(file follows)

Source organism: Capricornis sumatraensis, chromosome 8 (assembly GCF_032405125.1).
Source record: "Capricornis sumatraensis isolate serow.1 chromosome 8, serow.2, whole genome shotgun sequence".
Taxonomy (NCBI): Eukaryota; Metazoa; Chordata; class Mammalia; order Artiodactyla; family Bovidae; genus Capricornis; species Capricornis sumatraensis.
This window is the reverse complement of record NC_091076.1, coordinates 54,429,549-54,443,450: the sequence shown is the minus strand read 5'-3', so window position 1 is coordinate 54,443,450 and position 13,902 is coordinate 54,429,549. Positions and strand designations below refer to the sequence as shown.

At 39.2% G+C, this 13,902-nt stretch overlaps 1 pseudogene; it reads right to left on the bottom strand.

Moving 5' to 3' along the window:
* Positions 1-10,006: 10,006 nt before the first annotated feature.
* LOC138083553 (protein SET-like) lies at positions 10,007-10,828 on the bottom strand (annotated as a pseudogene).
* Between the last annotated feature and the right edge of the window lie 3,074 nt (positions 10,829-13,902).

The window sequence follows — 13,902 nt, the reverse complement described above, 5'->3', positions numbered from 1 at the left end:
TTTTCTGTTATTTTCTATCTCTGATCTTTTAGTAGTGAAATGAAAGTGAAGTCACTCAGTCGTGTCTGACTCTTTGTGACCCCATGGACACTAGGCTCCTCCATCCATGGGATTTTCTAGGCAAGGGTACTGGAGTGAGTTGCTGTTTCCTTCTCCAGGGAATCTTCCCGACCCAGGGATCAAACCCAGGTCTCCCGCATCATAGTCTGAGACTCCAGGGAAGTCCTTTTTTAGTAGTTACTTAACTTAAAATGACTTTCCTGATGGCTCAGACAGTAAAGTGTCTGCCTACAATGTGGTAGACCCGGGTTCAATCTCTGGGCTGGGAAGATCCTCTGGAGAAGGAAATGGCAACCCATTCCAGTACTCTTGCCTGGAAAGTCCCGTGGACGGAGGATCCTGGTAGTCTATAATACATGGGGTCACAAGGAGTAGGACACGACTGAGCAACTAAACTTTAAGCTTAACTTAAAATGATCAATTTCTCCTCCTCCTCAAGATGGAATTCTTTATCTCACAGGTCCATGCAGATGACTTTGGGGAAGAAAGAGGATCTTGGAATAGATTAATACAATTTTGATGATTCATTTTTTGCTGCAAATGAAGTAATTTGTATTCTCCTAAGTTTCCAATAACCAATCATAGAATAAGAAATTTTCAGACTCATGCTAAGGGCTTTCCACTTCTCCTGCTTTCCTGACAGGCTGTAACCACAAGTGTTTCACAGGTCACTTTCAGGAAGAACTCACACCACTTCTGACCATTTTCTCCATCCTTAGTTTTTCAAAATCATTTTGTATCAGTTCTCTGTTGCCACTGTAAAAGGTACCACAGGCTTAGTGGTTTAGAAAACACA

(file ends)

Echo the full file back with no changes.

Source organism: Capricornis sumatraensis, chromosome 8 (assembly GCF_032405125.1).
Source record: "Capricornis sumatraensis isolate serow.1 chromosome 8, serow.2, whole genome shotgun sequence".
Taxonomy (NCBI): Eukaryota; Metazoa; Chordata; class Mammalia; order Artiodactyla; family Bovidae; genus Capricornis; species Capricornis sumatraensis.
This window is the reverse complement of record NC_091076.1, coordinates 54,429,549-54,443,450: the sequence shown is the minus strand read 5'-3', so window position 1 is coordinate 54,443,450 and position 13,902 is coordinate 54,429,549. Positions and strand designations below refer to the sequence as shown.

At 39.2% G+C, this 13,902-nt stretch overlaps 1 pseudogene; it reads right to left on the bottom strand.

Moving 5' to 3' along the window:
* Positions 1-10,006: 10,006 nt before the first annotated feature.
* LOC138083553 (protein SET-like) lies at positions 10,007-10,828 on the bottom strand (annotated as a pseudogene).
* Between the last annotated feature and the right edge of the window lie 3,074 nt (positions 10,829-13,902).

The window sequence follows — 13,902 nt, the reverse complement described above, 5'->3', positions numbered from 1 at the left end:
TTTTCTGTTATTTTCTATCTCTGATCTTTTAGTAGTGAAATGAAAGTGAAGTCACTCAGTCGTGTCTGACTCTTTGTGACCCCATGGACACTAGGCTCCTCCATCCATGGGATTTTCTAGGCAAGGGTACTGGAGTGAGTTGCTGTTTCCTTCTCCAGGGAATCTTCCCGACCCAGGGATCAAACCCAGGTCTCCCGCATCATAGTCTGAGACTCCAGGGAAGTCCTTTTTTAGTAGTTACTTAACTTAAAATGACTTTCCTGATGGCTCAGACAGTAAAGTGTCTGCCTACAATGTGGTAGACCCGGGTTCAATCTCTGGGCTGGGAAGATCCTCTGGAGAAGGAAATGGCAACCCATTCCAGTACTCTTGCCTGGAAAGTCCCGTGGACGGAGGATCCTGGTAGTCTATAATACATGGGGTCACAAGGAGTAGGACACGACTGAGCAACTAAACTTTAAGCTTAACTTAAAATGATCAATTTCTCCTCCTCCTCAAGATGGAATTCTTTATCTCACAGGTCCATGCAGATGACTTTGGGGAAGAAAGAGGATCTTGGAATAGATTAATACAATTTTGATGATTCATTTTTTGCTGCAAATGAAGTAATTTGTATTCTCCTAAGTTTCCAATAACCAATCATAGAATAAGAAATTTTCAGACTCATGCTAAGGGCTTTCCACTTCTCCTGCTTTCCTGACAGGCTGTAACCACAAGTGTTTCACAGGTCACTTTCAGGAAGAACTCACACCACTTCTGACCATTTTCTCCATCCTTAGTTTTTCAAAATCATTTTGTATCAGTTCTCTGTTGCCACTGTAAAAGGTACCACAGGCTTAGTGGTTTAGAAAACACA